We occasionally draw your attention to exciting developments in the world of music video. This week it's VBS.tv, a new place to find exclusive behind-the-scenes footage, interviews and music videos from underground artists and directors. ...
Tired of "television's deathlike grip" on your leisure time? Looking for some smart independent news coverage? Do you want fun music programming without an annoying VJ? Well you're in luck. Shane Smith is here to give you exactly what you want.
Smith is the executive producer of VBS.tv, a new streaming online channel founded by VICE records and legendary music video director Spike Jonze. The website has a variety of content, from weekly series to documentary features, and is entirely independent. It's "on" 24 hours a day and consistently updated by contributors all around the globe. Smith was kind enough to share some additional insight into the VBS.tv experience with us...
How do you choose the videos that are posted on the site?
It used to be people would make a music promo, send it to MTV and get on television. So the network was getting free content and the bands wanted the airtime. But now to clear rights for a music video you have to talk to all these people and clear 5 different things – why the fuck are they making these things in the first place? Music has become such a hotbed of litigation. So we want to show everything, but it’s just not possible.
How did this project start?
It was a combination of things; and it was a mistake really. Spike Jonze asked us, “Are you guys shooting all your articles?” and we weren’t, we felt stupid but we also thought it sounded like a good idea. Then we put together this DVD, which was fairly popular, but DVD takes a long time; it’s 6 months after you shoot before you actually make the damn thing. Digital is the future, music and everything.
We have over 2,000 contributors in 36 different countries, and no matter how much marketing stuff there is - content is going to be king. So we said, let’s just start shooting shit, and then it was like, ‘whoa, we can actually make a TV network.’
Is there a theme to the content on the channel?
We didn’t start out with a theme, but as we started going to places like Baghdad and Sudan, we got angry. And then when we started doing our environmental shows, we got even angrier. So we definitely found our tone for programming like that, but for music and entertainment we just wanted to do stuff that you couldn’t see anywhere else. We’re all about counter-culture. They talk about the liberal media in news, but 5 big companies own all the news on TV, and they are all worried about whether or not they can keep Budweiser advertising deals, and so by definition they are conservative - there is no liberal media in television.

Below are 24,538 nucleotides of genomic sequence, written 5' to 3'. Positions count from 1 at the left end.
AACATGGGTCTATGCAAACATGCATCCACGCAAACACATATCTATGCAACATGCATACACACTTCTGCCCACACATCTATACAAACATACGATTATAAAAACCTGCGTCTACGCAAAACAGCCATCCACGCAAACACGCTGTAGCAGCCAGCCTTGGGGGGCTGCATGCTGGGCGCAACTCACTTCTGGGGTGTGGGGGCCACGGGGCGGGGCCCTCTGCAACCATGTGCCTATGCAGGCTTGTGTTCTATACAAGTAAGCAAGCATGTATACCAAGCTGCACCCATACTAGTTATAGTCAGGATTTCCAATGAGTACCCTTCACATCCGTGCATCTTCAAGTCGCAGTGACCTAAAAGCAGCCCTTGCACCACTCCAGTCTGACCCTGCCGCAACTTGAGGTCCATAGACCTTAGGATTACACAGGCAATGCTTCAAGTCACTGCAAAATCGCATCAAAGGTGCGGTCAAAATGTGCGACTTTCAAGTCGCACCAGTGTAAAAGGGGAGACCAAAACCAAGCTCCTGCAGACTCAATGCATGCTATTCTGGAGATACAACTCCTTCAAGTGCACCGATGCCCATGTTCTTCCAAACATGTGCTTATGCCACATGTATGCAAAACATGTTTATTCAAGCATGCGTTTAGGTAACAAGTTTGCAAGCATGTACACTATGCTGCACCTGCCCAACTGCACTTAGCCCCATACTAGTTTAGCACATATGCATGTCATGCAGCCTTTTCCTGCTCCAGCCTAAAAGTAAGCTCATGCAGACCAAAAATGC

Why is this preferable to starting or watching a broadcast channel, other than it being cheaper?
The viralocity of it; being able to share something with everyone. Popularity is a phenomenon online, not because you’re on NBC at 9 p.m. on Thursday. It’s about the interactivity, the ability to make a show however you want, and we can actually say ‘hey if you’ve got a good idea or pitch, send it over and we’ll look at it.’ Being able to watch a program, send im’s to your friends, get on message boards – it’s going to destroy TV.
How involved is Spike Jonze in the project?
Spike designed our whole interface, the look and feel, he’s shooting for us and he comes in every two weeks for 3-4 days and looks over pieces, helps with editing etc. He shot some of the Arcade Fire stuff you see up on the site right now, and is shooting a concert with them also.
Why should people come watch videos on VBS.tv rather than on YouTube?
YouTube just has everything, you might see this great report from Baghdad but the next video is a baby farting or something like that. And the Yahoos, MySpaces, Googles – they’re all going to make deals with NBC, CBS etc. It’s just going to be the same old TV content online.
What we’re trying to do is give you something specific and new; no one else is doing long interviews with Devin the Dude. What’s going to differentiate us eventually is a brand and content.